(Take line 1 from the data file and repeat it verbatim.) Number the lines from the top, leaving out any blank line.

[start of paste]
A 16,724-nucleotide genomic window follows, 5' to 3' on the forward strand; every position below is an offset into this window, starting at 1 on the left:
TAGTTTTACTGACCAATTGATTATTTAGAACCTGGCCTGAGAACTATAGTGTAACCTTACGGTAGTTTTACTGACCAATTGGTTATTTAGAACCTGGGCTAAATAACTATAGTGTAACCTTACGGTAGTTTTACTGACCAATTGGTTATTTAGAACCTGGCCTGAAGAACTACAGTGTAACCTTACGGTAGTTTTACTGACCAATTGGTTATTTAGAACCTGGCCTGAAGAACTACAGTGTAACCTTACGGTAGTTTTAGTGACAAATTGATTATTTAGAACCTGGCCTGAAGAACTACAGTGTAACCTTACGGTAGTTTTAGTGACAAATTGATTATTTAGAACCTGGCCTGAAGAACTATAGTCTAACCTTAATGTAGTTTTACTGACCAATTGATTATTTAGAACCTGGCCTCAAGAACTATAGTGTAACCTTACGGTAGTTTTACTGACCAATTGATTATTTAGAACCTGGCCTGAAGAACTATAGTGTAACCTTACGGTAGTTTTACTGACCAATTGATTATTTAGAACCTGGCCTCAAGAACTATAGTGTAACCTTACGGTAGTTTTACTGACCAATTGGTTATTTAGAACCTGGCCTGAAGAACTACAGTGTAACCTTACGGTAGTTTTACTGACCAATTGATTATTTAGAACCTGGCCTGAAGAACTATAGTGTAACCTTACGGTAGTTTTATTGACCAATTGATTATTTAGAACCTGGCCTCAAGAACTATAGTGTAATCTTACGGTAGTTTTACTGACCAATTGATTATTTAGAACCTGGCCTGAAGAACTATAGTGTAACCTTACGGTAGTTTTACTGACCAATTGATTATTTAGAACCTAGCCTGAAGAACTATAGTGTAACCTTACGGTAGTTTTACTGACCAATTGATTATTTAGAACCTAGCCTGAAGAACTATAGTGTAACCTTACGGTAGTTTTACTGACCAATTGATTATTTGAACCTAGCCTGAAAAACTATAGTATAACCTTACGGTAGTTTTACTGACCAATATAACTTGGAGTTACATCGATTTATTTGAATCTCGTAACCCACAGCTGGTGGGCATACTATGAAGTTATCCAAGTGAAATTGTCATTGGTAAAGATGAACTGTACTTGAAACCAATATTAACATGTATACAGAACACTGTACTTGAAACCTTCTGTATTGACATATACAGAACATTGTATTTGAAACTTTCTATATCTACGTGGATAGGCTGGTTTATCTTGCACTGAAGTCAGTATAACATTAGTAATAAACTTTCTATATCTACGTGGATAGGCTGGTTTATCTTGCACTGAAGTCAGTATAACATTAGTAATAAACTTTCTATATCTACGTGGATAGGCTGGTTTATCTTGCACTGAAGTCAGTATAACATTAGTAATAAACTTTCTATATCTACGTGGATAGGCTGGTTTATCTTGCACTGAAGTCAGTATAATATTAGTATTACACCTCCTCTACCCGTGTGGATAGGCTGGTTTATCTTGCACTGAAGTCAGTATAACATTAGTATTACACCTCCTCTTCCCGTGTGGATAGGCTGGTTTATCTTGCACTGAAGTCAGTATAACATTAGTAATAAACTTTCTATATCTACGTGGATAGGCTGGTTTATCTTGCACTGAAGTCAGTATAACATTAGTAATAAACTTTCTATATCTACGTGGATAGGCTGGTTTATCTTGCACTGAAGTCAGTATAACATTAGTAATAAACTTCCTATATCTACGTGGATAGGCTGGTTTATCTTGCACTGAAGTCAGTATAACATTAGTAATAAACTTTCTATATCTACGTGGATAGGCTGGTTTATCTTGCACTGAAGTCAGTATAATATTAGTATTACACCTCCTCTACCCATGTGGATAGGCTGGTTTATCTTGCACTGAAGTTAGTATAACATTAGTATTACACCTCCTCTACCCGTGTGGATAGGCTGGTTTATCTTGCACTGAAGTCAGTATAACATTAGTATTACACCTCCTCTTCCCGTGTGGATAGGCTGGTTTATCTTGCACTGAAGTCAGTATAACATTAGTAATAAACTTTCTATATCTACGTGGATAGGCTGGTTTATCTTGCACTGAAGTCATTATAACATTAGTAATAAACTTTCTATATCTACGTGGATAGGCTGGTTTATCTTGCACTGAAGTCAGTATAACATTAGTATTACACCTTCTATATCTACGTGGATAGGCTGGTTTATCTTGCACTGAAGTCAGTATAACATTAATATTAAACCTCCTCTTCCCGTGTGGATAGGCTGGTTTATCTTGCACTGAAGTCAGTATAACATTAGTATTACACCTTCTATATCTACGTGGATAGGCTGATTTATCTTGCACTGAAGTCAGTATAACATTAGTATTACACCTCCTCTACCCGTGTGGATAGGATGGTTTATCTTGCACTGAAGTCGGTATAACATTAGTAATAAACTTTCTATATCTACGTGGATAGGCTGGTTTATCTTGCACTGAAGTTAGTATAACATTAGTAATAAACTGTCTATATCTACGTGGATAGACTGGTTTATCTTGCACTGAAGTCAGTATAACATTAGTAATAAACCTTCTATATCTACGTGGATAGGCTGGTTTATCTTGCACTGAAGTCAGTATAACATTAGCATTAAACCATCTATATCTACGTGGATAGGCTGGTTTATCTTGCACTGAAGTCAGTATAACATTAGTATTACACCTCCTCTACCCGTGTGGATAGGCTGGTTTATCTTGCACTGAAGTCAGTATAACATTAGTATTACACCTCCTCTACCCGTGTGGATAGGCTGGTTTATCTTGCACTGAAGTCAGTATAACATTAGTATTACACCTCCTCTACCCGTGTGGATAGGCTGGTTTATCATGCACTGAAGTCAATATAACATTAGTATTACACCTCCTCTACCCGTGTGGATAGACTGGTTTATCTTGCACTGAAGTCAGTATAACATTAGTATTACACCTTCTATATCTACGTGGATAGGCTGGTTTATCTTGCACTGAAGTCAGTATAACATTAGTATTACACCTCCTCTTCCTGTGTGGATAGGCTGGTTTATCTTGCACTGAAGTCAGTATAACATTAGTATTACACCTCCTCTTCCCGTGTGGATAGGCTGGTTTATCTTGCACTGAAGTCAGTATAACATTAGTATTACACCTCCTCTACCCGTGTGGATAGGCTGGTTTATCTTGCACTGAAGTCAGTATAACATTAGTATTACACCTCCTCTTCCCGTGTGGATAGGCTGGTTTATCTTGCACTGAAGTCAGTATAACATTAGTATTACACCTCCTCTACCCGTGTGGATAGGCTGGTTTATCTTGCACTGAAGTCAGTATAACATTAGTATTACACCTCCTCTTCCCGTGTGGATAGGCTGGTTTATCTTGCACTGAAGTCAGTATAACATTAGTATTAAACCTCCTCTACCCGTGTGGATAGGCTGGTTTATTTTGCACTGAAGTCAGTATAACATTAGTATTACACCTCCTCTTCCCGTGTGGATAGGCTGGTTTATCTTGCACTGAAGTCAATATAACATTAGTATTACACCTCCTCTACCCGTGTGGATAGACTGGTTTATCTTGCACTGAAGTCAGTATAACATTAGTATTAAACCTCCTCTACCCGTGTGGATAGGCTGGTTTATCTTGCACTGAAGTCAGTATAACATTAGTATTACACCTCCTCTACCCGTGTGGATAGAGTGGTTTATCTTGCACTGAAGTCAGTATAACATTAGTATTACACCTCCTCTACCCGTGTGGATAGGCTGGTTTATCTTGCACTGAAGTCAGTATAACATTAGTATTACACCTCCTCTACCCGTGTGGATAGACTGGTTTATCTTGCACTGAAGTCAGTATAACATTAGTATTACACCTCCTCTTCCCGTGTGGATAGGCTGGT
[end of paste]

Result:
A 16,724-nucleotide genomic window follows, 5' to 3' on the forward strand; every position below is an offset into this window, starting at 1 on the left: